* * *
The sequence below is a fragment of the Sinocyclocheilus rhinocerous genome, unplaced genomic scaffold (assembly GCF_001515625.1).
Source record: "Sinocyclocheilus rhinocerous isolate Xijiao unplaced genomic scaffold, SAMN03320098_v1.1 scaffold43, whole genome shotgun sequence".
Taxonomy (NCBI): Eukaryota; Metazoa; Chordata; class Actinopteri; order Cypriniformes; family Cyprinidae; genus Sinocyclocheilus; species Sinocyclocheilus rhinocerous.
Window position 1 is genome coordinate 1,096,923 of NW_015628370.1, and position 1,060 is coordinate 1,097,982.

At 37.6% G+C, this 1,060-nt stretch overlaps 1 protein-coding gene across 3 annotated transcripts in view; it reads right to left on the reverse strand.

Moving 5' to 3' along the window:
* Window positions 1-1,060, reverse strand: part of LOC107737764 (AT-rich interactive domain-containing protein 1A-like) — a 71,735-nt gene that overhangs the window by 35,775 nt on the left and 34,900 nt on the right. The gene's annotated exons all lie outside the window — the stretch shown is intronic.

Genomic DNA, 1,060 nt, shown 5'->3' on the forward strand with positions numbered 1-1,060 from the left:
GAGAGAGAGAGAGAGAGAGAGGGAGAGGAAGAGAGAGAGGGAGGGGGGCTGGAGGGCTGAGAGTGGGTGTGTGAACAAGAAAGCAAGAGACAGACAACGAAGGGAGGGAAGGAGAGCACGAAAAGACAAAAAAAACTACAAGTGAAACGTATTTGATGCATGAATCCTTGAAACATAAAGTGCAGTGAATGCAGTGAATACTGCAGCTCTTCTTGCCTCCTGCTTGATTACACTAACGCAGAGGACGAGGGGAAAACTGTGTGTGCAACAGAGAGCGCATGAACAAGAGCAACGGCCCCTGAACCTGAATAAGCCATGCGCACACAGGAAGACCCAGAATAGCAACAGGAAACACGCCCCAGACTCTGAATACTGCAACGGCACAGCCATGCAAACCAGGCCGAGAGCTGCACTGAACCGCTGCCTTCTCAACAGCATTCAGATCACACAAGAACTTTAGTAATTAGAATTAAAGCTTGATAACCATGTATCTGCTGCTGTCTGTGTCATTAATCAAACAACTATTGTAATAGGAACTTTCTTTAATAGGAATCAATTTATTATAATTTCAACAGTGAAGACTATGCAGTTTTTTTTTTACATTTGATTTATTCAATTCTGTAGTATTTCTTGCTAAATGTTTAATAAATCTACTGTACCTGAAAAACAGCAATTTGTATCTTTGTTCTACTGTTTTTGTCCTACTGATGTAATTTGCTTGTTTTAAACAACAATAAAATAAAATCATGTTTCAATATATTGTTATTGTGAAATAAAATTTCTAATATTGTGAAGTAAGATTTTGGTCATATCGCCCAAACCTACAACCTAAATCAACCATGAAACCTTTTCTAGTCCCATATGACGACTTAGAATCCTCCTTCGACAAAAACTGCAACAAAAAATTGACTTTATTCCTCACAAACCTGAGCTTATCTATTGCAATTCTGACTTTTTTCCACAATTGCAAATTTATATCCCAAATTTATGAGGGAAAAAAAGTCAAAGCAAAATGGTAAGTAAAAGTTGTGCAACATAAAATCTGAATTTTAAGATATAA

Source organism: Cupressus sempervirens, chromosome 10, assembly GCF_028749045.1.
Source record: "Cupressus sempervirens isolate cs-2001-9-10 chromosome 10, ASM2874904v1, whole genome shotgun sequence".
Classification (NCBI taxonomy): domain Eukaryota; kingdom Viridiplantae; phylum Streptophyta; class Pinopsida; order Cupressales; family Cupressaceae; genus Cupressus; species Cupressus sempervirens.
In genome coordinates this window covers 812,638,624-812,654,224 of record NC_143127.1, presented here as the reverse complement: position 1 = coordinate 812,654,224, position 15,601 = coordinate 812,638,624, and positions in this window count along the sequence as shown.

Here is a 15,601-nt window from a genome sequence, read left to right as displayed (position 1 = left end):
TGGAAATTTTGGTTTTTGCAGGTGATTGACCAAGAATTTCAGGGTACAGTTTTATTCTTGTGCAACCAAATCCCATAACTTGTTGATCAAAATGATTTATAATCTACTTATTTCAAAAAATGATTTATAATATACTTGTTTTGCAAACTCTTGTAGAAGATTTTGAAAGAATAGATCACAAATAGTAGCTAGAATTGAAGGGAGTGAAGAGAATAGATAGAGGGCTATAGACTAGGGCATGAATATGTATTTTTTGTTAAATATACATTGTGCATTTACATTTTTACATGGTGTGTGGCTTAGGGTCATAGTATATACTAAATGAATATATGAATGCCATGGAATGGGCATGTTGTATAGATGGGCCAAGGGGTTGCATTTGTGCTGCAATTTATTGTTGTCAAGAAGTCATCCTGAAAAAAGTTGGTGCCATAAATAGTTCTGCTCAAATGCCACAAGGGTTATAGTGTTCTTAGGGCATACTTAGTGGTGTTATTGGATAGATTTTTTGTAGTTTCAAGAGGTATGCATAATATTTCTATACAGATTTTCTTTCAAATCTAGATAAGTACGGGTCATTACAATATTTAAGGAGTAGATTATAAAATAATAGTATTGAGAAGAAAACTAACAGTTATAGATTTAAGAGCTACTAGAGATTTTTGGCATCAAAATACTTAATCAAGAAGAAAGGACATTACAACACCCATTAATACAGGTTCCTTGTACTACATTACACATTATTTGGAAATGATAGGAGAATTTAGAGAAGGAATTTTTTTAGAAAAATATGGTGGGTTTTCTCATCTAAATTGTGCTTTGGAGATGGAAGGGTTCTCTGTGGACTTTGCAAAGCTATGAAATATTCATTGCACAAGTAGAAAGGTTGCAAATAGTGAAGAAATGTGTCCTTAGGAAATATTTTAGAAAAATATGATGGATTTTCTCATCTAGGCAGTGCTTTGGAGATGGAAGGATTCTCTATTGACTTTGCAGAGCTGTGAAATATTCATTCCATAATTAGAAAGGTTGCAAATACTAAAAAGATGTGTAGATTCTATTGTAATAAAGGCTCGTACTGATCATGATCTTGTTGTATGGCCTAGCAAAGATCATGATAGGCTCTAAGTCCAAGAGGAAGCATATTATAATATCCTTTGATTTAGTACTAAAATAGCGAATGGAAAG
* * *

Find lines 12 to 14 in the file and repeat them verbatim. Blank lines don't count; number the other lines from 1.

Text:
Classification (NCBI taxonomy): domain Eukaryota; kingdom Viridiplantae; phylum Streptophyta; class Pinopsida; order Cupressales; family Cupressaceae; genus Cupressus; species Cupressus sempervirens.
In genome coordinates this window covers 812,638,624-812,654,224 of record NC_143127.1, presented here as the reverse complement: position 1 = coordinate 812,654,224, position 15,601 = coordinate 812,638,624, and positions in this window count along the sequence as shown.

Here is a 15,601-nt window from a genome sequence, read left to right as displayed (position 1 = left end):